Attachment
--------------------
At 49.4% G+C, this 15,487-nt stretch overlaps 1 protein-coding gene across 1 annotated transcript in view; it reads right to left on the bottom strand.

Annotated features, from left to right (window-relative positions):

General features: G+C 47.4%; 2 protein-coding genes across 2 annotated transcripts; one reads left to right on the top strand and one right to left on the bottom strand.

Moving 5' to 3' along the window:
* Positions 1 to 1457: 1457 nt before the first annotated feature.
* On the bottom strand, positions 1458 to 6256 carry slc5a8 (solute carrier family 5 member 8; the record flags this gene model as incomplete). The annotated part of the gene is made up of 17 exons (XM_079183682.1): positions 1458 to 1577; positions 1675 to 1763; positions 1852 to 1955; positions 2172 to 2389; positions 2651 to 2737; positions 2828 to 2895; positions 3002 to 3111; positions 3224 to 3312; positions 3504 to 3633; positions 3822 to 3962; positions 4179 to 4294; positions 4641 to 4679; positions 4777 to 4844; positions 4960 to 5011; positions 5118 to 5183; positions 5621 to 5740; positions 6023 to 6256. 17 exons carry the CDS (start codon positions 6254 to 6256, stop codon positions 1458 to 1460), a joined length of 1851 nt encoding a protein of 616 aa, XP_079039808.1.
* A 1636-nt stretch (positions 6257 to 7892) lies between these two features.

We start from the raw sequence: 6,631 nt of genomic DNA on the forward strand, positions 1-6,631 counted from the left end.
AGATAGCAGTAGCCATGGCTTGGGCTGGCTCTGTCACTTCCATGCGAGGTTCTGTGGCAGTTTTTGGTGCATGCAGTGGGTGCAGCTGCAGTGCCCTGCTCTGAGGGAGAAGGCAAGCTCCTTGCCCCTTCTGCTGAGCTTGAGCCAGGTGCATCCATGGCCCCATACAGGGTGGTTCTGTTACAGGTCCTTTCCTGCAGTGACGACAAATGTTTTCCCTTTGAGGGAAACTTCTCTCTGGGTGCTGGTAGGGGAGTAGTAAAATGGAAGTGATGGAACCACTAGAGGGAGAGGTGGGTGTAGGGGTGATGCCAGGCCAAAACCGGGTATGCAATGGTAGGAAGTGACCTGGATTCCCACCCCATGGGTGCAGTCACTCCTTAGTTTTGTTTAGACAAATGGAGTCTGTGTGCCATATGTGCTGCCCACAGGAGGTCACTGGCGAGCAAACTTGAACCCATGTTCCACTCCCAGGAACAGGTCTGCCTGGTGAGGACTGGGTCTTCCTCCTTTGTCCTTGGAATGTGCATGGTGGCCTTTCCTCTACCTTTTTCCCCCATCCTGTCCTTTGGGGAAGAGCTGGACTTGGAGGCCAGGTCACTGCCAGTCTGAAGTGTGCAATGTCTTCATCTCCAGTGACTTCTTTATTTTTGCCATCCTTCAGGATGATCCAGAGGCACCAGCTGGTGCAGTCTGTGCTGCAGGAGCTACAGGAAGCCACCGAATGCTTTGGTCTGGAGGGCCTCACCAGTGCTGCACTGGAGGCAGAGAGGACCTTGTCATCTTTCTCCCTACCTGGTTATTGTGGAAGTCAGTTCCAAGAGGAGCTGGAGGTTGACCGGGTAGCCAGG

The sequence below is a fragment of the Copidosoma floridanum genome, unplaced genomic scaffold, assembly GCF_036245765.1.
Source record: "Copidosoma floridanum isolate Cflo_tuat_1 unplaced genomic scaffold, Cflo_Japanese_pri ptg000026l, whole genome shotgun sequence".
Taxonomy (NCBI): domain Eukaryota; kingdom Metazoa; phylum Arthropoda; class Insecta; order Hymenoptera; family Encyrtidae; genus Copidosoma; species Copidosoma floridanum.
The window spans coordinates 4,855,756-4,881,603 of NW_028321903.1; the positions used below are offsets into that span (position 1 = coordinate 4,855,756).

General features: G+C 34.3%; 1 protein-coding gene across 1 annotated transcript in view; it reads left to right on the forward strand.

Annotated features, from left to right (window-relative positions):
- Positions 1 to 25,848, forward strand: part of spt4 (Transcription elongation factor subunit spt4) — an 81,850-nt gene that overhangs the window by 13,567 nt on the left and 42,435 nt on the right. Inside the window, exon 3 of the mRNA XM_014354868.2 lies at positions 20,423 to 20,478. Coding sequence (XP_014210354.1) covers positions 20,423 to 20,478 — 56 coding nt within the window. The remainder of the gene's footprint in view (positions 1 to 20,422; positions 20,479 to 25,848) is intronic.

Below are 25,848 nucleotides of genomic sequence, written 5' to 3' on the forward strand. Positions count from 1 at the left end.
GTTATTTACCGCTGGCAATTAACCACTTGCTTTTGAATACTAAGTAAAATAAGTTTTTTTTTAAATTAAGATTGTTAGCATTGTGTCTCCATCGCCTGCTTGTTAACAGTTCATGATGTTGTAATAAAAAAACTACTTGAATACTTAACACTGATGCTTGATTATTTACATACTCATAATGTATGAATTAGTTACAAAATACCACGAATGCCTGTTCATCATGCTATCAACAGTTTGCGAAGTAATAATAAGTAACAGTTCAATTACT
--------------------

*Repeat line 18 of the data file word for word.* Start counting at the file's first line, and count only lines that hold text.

GTTATTTACCGCTGGCAATTAACCACTTGCTTTTGAATACTAAGTAAAATAAGTTTTTTTTTAAATTAAGATTGTTAGCATTGTGTCTCCATCGCCTGCTTGTTAACAGTTCATGATGTTGTAATAAAAAAACTACTTGAATACTTAACACTGATGCTTGATTATTTACATACTCATAATGTATGAATTAGTTACAAAATACCACGAATGCCTGTTCATCATGCTATCAACAGTTTGCGAAGTAATAATAAGTAACAGTTCAATTACT